How to Say the Basic Greetings in Malay

These greeting phrases should not be that hard to grasp. One thing that might be a challenge is the natural way to pronounce it – which is also explained in this guide.

In this post, we will learn about the basic greetings in Malay. The collection below should be enough for you to be able to start a conversation. These greeting phrases should not be that hard to grasp. One thing that might be a challenge is the natural way to pronounce it – which is also explained in this guide.

1. Saying Hello

English PhraseMalay EquivalentSyllable break down
Hello / HiHelo / Haihe-lo / hai
Good morningSelamat pagise-la-mat pa-gi
Good afternoonSelamat tengah harise-la-mat te-ngah ha-ri
Good eveningSelamat petangse-la-mat pe-tang

Surely you can see from the table that “hello” or “hi” is used as greetings as well. It is common for Malaysians to use English words in everyday conversation. Especially if it has a shorter syllables than the intended Malay word.

The word selamat literally means “safe”. The way you would pronounce it is “suh-lah-maht”. If you want to sound more natural, cut this three syllables word into two, “slah-maht”. This is like cutting the pronounciation of the letter e placed in the second letter of the word very short, making it essentially inaudible.

For the rest of the words, it is quite straight forward. The letter e makes the schwa sound as in the word “the“. The letter combination “ng” makes one sound as in “song“. If you are still confused, you can refer to the pronunciation guide in this post.

2. Parting

English PhraseMalay EquivalentSyllable break down
GoodbyeSelamat tinggalse-la-mat ting-gal
ByeByebye
See you againJumpa lagijum-pa la-gi
Good nightSelamat malamse-la-mat ma-lam
Have a safe journeySelamat jalanse-la-mat ja-lan

The phrase “bye” is common worldwide, so there is no surprise that Malay-speaking community use them as well.

“Selamat tinggal” is used to tell people you will be away for a some time, or maybe in break ups where they don’t want to see each other anymore. However, you don’t really hear people say “selamat tinggal” being spoken. It could also be used as a joke, or a line in a song.

The word “jumpa” in “jumpa lagi” might sound differently than it is spelled. This has been discussed previously, where the letter a at the end of a word could or would be pronounced as if it was replaced by the letter e.

3. Getting to know others

For this part, we will use dialogue as example:

A: My name is Farhan. / Nama saya Farhan.
B: I’m Hafiz. / Saya Hafiz.
A: Nice to meet you. / Selamat berkenalan.

If you followed the previous link attached, you might be able to pronounce “nama saya” more casually just like the native speakers. The word “nama” means “name”, and “saya” means “I” or “me”.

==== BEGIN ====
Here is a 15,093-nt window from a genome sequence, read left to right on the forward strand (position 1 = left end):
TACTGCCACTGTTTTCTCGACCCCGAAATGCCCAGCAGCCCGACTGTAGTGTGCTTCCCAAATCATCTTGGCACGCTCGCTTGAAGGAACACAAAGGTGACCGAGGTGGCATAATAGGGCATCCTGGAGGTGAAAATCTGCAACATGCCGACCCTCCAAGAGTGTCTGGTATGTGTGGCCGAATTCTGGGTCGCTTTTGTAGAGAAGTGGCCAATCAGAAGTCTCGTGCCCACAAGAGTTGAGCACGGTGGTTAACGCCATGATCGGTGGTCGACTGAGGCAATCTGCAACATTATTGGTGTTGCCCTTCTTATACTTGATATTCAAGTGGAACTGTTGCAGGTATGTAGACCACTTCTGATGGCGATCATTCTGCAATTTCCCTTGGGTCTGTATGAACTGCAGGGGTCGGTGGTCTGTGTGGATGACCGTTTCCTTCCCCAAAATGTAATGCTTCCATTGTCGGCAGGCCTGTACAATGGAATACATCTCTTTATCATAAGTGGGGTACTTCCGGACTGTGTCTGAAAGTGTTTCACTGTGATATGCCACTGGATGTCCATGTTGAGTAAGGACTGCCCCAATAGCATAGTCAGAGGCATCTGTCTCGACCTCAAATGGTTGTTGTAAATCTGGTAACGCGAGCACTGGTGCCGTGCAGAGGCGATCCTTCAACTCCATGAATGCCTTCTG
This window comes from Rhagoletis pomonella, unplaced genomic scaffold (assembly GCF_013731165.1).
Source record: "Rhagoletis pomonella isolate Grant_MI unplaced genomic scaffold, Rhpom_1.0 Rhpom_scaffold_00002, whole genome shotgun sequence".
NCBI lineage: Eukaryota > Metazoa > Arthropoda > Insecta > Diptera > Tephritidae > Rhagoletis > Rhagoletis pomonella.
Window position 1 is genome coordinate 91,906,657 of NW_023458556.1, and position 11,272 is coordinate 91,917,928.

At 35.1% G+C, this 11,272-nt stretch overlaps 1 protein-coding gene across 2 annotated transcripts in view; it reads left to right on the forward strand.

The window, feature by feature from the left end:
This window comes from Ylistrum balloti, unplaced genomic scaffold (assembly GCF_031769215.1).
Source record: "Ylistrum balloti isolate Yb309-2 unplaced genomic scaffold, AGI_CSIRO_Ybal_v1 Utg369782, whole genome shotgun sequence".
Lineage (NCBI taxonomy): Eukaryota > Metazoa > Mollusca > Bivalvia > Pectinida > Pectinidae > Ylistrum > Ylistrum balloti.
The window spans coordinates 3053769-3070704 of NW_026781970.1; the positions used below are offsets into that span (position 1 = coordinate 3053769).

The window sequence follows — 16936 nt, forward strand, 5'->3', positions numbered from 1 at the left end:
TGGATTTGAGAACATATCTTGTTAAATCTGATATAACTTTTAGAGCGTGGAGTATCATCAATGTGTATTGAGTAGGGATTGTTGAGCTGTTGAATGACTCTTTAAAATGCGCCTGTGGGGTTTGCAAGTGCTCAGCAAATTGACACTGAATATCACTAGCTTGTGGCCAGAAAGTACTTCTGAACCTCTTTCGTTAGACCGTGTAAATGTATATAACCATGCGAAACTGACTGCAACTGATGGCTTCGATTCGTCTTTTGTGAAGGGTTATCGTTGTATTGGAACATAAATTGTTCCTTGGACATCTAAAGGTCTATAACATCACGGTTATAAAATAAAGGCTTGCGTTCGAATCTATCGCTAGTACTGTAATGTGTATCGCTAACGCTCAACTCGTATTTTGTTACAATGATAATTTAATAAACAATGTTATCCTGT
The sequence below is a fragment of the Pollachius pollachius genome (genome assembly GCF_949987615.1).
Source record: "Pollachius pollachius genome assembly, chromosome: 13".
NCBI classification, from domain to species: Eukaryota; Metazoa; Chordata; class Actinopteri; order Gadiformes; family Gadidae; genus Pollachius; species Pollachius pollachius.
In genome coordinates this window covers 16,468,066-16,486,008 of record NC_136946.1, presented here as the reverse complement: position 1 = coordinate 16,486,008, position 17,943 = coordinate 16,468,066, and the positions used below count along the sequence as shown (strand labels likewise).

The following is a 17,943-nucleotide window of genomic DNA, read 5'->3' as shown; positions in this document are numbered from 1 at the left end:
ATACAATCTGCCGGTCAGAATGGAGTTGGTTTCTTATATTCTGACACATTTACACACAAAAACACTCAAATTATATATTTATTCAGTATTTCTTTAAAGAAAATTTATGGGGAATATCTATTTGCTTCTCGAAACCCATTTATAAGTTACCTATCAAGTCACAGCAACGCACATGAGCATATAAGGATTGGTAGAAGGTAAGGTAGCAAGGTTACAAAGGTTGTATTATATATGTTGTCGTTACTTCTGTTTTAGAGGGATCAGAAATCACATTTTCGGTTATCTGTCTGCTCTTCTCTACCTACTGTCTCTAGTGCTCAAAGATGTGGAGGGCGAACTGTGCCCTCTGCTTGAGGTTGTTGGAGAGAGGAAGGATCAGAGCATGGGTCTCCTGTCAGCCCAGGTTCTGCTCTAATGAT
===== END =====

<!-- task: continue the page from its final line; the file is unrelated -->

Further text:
“Selamat berkenalan” can also be used by a third person to encourage others getting to know each other. For example, we can add another person C in the dialogue above and person C would wish A and B “selamat berkenalan”.

4. Asking about wellbeing of others

A: How are you? / Apa khabar?
B: I’m good. How about you? / Khabar baik. Awak macam mana?
A: Nothing much. / Macam ini sahaja.

You might notice the word “khabar” and the combination of “kh”. This combination is not a native pronunciation. It is a loaned pronunciation from the arabic word. The locals would just ignore the h from the “kh”. So looking at the word, it is pronounced as “ka-ba” with invisible h and r.

“Khabar” literally means “news”, while “baik” means good. But it’s not like they have any good news to talk about. It just means that they are doing fine. “Awak” means “you”. “Macam” and “mana” means “like” and “where/which” respectively, but if you use them together as a phrase, it means “how”.

The word “sahaja” means “only” or “just”. The pronunciation is quite long in spoken Malay and also sounds quite formal. In daily conversation, it is usually cut short into “saja” or even shorter “ja” or usually spelled “je”. This follows the guide in the previously attached link from before.

5. Expressing gratitude

A: Thank you. / Terima kasih.
B: You’re welcome. / Sama-sama.

So here we go again, cutting short some other words. Now it’s on the word “terima” which gets pronounced as “tri-ma”.

The word “sama” alone means “same” in English. By having a repitition, “sama-sama” is a standalone word that means “you are welcome”. In a different context, it could also mean “together”. There’s a song for that.

6. Yes or No

English PhraseMalay EquivalentSyllable break down
YesYaya
NoTidak / Takti-dak / tak
MaybeMungkinmung-kin
Whichever is fineMana-mana pun bolehma-na-ma-na pun bo-leh
I don’t knowSaya tak tahusa-ya tak ta-hu

If you follow the last link attached previously, you might be able to see the pattern here for the word “ya”. Same goes to “mana” and “saya”. All of the a‘s placed at the end of the words will be pronounced as if there was e in its place instead.

That will be it for now. Hopefully these phrases will be helpful for you to start a conversation with your friends.

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